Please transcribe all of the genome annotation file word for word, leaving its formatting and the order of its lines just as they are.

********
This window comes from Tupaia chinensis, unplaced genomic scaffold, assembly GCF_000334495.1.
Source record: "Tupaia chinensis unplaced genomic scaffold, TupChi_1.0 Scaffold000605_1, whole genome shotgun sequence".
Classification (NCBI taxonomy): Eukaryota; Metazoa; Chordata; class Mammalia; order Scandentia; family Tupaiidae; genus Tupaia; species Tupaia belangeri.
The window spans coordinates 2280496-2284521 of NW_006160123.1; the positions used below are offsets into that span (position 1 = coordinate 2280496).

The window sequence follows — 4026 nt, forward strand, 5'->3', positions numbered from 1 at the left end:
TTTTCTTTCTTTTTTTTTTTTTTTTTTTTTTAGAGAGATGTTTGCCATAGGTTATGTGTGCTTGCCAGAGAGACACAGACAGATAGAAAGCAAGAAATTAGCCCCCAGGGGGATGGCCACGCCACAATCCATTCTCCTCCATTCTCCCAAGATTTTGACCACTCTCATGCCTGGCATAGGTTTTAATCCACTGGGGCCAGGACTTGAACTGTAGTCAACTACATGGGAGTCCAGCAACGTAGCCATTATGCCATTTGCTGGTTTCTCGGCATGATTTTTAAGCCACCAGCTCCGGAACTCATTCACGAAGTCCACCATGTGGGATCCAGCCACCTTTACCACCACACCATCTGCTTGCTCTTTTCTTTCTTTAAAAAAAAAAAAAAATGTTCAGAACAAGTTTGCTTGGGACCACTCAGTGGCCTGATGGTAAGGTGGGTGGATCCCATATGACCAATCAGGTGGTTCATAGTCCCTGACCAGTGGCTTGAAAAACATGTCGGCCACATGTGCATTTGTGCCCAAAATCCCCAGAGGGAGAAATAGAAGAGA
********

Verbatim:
This window comes from Tupaia chinensis, unplaced genomic scaffold, assembly GCF_000334495.1.
Source record: "Tupaia chinensis unplaced genomic scaffold, TupChi_1.0 Scaffold000605_1, whole genome shotgun sequence".
Classification (NCBI taxonomy): Eukaryota; Metazoa; Chordata; class Mammalia; order Scandentia; family Tupaiidae; genus Tupaia; species Tupaia belangeri.
The window spans coordinates 2280496-2284521 of NW_006160123.1; the positions used below are offsets into that span (position 1 = coordinate 2280496).

The window sequence follows — 4026 nt, forward strand, 5'->3', positions numbered from 1 at the left end:
TTTTCTTTCTTTTTTTTTTTTTTTTTTTTTTAGAGAGATGTTTGCCATAGGTTATGTGTGCTTGCCAGAGAGACACAGACAGATAGAAAGCAAGAAATTAGCCCCCAGGGGGATGGCCACGCCACAATCCATTCTCCTCCATTCTCCCAAGATTTTGACCACTCTCATGCCTGGCATAGGTTTTAATCCACTGGGGCCAGGACTTGAACTGTAGTCAACTACATGGGAGTCCAGCAACGTAGCCATTATGCCATTTGCTGGTTTCTCGGCATGATTTTTAAGCCACCAGCTCCGGAACTCATTCACGAAGTCCACCATGTGGGATCCAGCCACCTTTACCACCACACCATCTGCTTGCTCTTTTCTTTCTTTAAAAAAAAAAAAAAATGTTCAGAACAAGTTTGCTTGGGACCACTCAGTGGCCTGATGGTAAGGTGGGTGGATCCCATATGACCAATCAGGTGGTTCATAGTCCCTGACCAGTGGCTTGAAAAACATGTCGGCCACATGTGCATTTGTGCCCAAAATCCCCAGAGGGAGAAATAGAAGAGA